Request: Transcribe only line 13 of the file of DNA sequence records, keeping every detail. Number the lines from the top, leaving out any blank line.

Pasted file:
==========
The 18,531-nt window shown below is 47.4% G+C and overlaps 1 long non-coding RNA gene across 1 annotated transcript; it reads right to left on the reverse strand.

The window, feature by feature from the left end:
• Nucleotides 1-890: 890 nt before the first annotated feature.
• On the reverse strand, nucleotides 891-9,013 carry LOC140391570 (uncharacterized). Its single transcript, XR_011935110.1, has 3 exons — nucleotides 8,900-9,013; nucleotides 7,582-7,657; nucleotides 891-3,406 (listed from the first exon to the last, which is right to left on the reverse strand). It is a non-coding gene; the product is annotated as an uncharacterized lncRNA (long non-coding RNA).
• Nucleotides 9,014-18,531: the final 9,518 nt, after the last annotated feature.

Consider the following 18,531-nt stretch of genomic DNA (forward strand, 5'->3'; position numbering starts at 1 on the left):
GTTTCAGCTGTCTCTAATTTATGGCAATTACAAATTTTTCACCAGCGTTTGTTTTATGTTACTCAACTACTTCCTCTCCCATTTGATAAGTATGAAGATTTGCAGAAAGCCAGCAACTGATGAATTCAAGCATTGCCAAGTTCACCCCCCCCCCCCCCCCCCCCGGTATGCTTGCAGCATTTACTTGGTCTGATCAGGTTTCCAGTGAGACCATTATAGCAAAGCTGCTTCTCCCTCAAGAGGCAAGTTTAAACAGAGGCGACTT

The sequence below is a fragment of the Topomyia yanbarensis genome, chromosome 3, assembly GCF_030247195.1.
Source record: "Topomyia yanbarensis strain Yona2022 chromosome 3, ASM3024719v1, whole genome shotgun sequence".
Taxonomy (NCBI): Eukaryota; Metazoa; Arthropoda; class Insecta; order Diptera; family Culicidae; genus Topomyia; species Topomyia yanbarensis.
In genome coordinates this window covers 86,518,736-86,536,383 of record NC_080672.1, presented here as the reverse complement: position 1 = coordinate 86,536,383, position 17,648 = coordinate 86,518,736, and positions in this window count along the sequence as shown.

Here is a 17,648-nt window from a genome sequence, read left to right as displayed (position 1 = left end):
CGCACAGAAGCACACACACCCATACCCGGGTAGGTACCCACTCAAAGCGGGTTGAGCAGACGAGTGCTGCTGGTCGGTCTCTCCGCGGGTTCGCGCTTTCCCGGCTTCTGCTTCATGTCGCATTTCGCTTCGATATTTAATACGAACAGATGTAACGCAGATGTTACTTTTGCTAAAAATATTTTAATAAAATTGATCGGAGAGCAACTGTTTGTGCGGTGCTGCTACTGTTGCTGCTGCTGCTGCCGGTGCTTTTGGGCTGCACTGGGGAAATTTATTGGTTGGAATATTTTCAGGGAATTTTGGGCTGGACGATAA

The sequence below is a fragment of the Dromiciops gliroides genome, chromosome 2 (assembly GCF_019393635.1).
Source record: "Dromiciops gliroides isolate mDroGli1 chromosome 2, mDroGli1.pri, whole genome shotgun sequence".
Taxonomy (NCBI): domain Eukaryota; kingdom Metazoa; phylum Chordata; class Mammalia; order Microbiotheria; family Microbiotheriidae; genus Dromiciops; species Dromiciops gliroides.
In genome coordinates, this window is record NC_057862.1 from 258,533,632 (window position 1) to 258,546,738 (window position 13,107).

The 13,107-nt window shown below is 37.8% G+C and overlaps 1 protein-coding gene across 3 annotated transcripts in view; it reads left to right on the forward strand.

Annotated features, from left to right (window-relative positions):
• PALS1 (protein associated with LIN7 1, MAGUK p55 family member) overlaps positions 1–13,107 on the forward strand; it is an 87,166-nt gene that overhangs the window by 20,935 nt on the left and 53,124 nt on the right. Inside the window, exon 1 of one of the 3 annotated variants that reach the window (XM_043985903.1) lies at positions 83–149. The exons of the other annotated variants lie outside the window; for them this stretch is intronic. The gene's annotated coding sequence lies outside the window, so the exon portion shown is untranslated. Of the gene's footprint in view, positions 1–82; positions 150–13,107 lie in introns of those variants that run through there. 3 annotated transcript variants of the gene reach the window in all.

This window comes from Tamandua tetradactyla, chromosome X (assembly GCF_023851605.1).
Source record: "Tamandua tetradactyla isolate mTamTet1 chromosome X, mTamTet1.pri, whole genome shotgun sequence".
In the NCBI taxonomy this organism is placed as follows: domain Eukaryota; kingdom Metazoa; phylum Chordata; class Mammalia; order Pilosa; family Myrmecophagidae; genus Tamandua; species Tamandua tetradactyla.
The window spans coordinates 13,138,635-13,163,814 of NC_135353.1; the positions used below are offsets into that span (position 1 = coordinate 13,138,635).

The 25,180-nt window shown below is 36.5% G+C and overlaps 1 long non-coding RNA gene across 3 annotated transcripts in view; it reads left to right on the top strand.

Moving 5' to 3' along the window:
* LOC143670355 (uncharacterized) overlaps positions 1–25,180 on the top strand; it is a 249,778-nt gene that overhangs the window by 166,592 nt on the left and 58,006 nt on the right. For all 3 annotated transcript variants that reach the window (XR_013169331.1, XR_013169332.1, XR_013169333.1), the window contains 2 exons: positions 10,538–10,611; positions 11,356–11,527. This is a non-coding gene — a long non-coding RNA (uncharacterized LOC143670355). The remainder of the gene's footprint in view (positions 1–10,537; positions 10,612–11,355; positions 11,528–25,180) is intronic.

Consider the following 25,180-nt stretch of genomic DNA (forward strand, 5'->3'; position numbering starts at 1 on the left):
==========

CGCACAGAAGCACACACACCCATACCCGGGTAGGTACCCACTCAAAGCGGGTTGAGCAGACGAGTGCTGCTGGTCGGTCTCTCCGCGGGTTCGCGCTTTCCCGGCTTCTGCTTCATGTCGCATTTCGCTTCGATATTTAATACGAACAGATGTAACGCAGATGTTACTTTTGCTAAAAATATTTTAATAAAATTGATCGGAGAGCAACTGTTTGTGCGGTGCTGCTACTGTTGCTGCTGCTGCTGCCGGTGCTTTTGGGCTGCACTGGGGAAATTTATTGGTTGGAATATTTTCAGGGAATTTTGGGCTGGACGATAA